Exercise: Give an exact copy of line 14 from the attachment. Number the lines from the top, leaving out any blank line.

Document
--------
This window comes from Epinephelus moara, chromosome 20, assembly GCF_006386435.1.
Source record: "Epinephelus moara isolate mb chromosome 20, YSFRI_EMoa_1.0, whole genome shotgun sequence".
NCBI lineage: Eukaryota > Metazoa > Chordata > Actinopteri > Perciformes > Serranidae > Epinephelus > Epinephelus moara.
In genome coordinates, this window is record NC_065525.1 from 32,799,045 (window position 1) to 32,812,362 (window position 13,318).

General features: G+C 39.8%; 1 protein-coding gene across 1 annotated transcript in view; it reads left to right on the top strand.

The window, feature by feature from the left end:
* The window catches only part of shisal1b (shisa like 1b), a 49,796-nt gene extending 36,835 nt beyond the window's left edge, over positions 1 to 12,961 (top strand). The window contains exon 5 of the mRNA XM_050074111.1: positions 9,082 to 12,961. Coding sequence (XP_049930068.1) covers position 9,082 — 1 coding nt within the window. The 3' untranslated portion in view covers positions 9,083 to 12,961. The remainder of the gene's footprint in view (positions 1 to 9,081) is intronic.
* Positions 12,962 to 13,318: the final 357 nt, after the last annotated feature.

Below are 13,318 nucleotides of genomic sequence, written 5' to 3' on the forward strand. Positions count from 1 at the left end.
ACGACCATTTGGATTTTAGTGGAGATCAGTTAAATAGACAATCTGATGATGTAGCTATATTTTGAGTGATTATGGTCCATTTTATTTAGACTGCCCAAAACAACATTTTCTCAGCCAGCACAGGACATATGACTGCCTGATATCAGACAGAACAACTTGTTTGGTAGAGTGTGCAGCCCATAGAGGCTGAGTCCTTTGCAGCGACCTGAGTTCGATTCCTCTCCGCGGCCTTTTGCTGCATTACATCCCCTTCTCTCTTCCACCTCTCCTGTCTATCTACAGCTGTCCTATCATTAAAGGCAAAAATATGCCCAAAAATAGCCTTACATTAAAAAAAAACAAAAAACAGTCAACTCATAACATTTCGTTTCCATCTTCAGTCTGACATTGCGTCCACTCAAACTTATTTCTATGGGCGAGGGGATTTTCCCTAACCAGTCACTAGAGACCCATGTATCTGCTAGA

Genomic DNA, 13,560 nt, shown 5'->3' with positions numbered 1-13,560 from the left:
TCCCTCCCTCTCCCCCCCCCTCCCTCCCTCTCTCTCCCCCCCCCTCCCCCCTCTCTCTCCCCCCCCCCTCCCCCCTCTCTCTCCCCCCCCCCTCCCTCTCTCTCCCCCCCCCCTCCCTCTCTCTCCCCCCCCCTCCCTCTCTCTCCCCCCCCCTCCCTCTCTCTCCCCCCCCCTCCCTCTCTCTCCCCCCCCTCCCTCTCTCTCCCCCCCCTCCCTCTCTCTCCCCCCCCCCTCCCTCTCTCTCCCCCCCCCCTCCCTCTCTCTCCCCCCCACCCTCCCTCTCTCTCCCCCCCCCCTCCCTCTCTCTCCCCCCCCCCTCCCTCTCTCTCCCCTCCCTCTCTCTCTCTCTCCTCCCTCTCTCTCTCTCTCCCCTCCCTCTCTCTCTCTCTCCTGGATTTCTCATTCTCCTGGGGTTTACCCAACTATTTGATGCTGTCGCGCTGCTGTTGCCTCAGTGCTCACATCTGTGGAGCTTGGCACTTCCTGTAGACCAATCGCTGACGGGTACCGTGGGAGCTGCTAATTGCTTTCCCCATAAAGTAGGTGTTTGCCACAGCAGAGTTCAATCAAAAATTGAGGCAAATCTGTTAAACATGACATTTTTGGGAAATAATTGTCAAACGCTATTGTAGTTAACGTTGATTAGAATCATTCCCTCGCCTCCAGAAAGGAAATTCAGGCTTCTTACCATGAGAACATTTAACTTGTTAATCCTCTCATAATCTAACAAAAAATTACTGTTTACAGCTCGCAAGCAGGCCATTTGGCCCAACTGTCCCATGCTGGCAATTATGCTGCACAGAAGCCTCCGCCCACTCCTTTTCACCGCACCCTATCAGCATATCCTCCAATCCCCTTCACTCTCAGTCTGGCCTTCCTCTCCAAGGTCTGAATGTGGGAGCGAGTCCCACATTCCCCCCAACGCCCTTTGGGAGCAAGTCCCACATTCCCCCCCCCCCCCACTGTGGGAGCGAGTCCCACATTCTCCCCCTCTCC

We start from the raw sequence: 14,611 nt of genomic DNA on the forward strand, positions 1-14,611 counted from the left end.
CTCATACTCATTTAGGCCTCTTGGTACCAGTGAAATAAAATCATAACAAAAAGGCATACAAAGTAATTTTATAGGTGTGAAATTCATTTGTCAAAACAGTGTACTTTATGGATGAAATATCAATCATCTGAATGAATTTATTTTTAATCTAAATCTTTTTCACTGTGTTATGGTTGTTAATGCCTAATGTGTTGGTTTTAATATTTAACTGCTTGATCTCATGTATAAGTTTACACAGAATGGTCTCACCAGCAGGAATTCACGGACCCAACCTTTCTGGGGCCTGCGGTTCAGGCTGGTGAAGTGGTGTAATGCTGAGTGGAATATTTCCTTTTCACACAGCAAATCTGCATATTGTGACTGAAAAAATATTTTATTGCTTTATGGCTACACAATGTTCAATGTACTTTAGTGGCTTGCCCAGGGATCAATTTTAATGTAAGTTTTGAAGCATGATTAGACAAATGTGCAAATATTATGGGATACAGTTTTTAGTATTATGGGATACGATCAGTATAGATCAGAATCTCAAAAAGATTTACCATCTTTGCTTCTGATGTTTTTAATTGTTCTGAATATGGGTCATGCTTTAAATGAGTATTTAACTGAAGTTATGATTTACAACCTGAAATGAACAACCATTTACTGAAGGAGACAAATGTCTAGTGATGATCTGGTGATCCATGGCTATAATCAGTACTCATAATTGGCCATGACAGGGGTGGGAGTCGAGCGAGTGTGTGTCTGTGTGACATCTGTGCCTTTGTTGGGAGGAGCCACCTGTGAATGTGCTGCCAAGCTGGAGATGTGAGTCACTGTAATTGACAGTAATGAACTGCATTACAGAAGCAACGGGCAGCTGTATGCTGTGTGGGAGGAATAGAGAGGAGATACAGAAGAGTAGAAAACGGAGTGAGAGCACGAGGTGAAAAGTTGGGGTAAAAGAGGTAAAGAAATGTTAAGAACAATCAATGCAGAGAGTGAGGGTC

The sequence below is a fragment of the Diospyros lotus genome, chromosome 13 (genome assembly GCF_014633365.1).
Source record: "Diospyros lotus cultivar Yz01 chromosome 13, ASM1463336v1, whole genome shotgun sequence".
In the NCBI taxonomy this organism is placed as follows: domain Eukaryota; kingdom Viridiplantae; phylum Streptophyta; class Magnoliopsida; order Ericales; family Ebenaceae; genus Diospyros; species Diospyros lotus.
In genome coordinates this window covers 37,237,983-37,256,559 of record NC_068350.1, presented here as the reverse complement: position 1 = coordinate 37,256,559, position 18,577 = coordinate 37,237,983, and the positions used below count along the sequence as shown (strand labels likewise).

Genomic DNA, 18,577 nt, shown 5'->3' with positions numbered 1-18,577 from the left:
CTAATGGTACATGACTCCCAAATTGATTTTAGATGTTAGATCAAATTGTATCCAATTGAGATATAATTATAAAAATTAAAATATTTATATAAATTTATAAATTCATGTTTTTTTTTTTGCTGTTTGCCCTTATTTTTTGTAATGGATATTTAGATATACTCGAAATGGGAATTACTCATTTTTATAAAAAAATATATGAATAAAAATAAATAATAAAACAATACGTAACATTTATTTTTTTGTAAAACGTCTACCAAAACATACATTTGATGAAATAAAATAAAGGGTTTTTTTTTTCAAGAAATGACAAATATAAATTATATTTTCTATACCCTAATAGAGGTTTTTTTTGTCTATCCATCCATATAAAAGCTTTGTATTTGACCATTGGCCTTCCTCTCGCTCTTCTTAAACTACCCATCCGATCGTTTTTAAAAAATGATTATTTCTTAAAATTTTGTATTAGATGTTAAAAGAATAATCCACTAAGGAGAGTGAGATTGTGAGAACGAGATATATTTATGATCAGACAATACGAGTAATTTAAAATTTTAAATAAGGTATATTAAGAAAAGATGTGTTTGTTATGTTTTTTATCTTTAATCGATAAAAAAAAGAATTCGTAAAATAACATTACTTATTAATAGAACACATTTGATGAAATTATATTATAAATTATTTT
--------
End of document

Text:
CTCATACTCATTTAGGCCTCTTGGTACCAGTGAAATAAAATCATAACAAAAAGGCATACAAAGTAATTTTATAGGTGTGAAATTCATTTGTCAAAACAGTGTACTTTATGGATGAAATATCAATCATCTGAATGAATTTATTTTTAATCTAAATCTTTTTCACTGTGTTATGGTTGTTAATGCCTAATGTGTTGGTTTTAATATTTAACTGCTTGATCTCATGTATAAGTTTACACAGAATGGTCTCACCAGCAGGAATTCACGGACCCAACCTTTCTGGGGCCTGCGGTTCAGGCTGGTGAAGTGGTGTAATGCTGAGTGGAATATTTCCTTTTCACACAGCAAATCTGCATATTGTGACTGAAAAAATATTTTATTGCTTTATGGCTACACAATGTTCAATGTACTTTAGTGGCTTGCCCAGGGATCAATTTTAATGTAAGTTTTGAAGCATGATTAGACAAATGTGCAAATATTATGGGATACAGTTTTTAGTATTATGGGATACGATCAGTATAGATCAGAATCTCAAAAAGATTTACCATCTTTGCTTCTGATGTTTTTAATTGTTCTGAATATGGGTCATGCTTTAAATGAGTATTTAACTGAAGTTATGATTTACAACCTGAAATGAACAACCATTTACTGAAGGAGACAAATGTCTAGTGATGATCTGGTGATCCATGGCTATAATCAGTACTCATAATTGGCCATGACAGGGGTGGGAGTCGAGCGAGTGTGTGTCTGTGTGACATCTGTGCCTTTGTTGGGAGGAGCCACCTGTGAATGTGCTGCCAAGCTGGAGATGTGAGTCACTGTAATTGACAGTAATGAACTGCATTACAGAAGCAACGGGCAGCTGTATGCTGTGTGGGAGGAATAGAGAGGAGATACAGAAGAGTAGAAAACGGAGTGAGAGCACGAGGTGAAAAGTTGGGGTAAAAGAGGTAAAGAAATGTTAAGAACAATCAATGCAGAGAGTGAGGGTC